TAMPA, Fla. —Bryan Bickell doesn’t have a concussion. But he has something, and it’s preventing him from playing in the Stanley Cup Final so far for the Blackhawks.
“I don’t know exactly what it is,” he said after practicing with the team on Friday at Amalie Arena. “It’s something that comes and goes. It could come after I’m done talking to you. I don’t know.”
Bickell didn’t play in the second or third periods of Game 7 against the Anaheim Ducks in the Western Conference final, but stayed on the bench. Hawks coach Joel Quenneville deemed it both a coach’s decision and an injury issue, but offered no specifics. Bickell then was scratched for Game 1 — Bickell said he’s sure he would have played had he said he was OK —on Wednesday despite skating with the team on Tuesday and Wednesday morning. He’s likely out for Game 2 on Saturday, with Kris Versteeg again taking his spot on the second line.
“We did all those concussion tests and everything was clear,” Bickell said. “It’s just how I feel. I want to help out the team, and I don’t want to hurt the team. I’m just taking it day by day.”
Bickell said he hopes he’s close to being ready to play, but simply doesn’t know when he’ll be able to make that decision.
“It could be this afternoon, it could be five minutes before the game,” he said. “I could feel better. I don’t know what’s going to happen. I just have to get rest, and hopefully I can go [Saturday].”
Trevor van Riemsdyk is “available” for Game 2, but won’t play, according to Quenneville. It seems more likely that the rookie will play in either Game 3 or 4 at the United Center, when Quenneville can better control the matchups. The mere fact that Quenneville wants to throw a rookie who hasn’t played since Nov. 16 into the Stanley Cup Final is a testament to the impression he left in the 18 games he played in the fall.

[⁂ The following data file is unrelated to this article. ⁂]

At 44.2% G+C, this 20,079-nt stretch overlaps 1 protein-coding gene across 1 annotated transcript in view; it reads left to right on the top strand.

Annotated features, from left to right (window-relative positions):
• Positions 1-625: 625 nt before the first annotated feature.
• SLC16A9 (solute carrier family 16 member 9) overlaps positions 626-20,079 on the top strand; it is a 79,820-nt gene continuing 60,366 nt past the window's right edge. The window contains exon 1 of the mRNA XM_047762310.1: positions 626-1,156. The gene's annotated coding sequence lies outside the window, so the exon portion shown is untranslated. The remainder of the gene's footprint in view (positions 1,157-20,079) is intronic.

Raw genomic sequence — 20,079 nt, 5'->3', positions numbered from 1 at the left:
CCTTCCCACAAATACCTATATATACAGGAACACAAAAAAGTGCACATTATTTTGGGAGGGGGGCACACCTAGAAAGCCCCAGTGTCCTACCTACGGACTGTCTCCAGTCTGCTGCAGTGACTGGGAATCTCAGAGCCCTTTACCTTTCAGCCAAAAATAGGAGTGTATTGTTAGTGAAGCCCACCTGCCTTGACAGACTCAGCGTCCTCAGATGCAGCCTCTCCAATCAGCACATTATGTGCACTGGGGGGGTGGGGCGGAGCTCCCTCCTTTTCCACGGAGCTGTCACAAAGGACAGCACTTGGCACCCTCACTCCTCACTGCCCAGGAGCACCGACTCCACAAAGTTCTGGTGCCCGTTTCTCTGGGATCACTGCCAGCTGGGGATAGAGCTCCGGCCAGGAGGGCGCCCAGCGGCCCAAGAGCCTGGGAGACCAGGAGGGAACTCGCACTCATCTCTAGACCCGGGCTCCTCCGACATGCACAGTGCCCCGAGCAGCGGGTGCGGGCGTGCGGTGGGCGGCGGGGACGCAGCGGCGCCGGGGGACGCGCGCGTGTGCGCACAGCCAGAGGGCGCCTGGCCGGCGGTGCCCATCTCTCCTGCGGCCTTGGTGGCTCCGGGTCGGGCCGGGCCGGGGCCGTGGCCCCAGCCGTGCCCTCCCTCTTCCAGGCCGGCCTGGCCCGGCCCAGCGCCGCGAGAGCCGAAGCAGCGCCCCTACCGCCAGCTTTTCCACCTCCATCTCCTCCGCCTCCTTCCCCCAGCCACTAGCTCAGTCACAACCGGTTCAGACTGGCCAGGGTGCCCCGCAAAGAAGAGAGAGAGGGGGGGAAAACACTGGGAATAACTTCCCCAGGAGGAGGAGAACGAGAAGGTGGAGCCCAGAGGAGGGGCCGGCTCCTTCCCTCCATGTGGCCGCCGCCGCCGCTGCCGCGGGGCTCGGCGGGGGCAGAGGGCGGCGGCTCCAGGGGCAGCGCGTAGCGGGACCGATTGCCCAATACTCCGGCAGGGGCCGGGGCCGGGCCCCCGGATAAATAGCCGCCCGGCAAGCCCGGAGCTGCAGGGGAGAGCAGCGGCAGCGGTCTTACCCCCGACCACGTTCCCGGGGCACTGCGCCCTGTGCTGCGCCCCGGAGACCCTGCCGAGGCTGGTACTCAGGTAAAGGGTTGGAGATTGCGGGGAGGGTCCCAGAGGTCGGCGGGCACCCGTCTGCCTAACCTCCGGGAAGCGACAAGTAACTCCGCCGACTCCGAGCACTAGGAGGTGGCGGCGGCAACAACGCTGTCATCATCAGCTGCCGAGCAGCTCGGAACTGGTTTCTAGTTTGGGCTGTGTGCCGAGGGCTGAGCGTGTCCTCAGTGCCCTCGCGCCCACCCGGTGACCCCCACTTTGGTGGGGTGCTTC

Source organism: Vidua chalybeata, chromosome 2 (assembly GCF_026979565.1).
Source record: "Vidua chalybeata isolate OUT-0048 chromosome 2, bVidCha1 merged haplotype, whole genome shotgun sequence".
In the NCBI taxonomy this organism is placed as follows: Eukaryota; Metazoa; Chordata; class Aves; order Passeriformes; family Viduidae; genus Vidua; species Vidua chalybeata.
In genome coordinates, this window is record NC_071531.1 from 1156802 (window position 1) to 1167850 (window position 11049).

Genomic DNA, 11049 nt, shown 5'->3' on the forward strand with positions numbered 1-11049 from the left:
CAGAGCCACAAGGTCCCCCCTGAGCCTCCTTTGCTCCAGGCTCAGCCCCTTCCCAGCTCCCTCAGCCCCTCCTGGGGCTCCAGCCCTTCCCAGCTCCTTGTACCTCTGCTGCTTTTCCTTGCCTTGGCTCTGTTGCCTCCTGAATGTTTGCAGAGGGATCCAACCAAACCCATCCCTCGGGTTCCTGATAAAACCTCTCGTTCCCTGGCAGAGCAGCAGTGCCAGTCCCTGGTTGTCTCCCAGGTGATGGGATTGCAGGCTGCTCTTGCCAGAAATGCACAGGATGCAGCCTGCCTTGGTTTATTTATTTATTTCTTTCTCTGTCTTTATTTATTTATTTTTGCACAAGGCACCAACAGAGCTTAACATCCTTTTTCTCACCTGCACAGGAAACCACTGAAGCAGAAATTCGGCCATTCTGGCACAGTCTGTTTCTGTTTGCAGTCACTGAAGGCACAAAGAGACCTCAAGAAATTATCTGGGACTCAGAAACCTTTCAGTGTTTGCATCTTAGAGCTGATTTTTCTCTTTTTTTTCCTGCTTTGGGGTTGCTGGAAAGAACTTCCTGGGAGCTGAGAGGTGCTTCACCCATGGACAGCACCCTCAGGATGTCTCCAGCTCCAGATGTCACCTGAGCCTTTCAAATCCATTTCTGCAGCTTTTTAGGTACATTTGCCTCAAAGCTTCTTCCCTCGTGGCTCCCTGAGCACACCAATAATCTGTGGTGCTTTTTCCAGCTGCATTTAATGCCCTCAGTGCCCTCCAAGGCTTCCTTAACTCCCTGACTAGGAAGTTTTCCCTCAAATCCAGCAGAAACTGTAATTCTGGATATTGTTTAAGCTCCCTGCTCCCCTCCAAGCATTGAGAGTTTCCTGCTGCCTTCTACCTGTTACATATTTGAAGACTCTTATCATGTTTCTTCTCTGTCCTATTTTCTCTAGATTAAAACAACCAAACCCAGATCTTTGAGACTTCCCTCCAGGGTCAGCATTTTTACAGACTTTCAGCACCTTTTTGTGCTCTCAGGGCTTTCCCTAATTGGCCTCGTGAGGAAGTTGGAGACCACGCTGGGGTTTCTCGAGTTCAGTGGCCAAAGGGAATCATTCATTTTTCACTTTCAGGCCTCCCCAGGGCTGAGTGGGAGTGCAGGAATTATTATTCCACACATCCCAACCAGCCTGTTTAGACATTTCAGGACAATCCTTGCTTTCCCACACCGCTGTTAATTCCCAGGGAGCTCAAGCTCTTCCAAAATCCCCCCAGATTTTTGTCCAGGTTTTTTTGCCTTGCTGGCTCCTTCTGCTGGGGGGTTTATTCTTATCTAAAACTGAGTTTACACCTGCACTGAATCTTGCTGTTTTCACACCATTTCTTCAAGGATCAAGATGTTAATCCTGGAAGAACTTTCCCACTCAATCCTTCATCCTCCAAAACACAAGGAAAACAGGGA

“At the beginning of the year, I tried to just play a pretty simple, smart game — just show him that he could rely on me to do the things they ask,” van Riemsdyk said. “That’s how you build trust. It’s nice to see that it’s built up a little bit, and he has that trust in me. But it’s something that’s got to be earned. The beginning of the year went pretty well, and I’m glad that I have that trust.”
Andrew Shaw declined to say whether he bit Victor Hedman after Hedman shoved Patrick Kane, or whether he heard from the NHL about the incident in Game 1.
“It’s a hockey game; he’s one of their best players and he’s a highly skilled, big, strong defenseman with a lot of speed, and he went after one of our better players,” Shaw said. “It creates the scrums, and, you know, just battle out there. I expect battles with him at the front of the net the rest of the series, as well.”
It’s a role Shaw relishes.
“It’s been a part of my game ever since I was a kid,” he said. “I embrace it. I try to draw as many penalties as I can and create as much havoc in front of the net, as well.”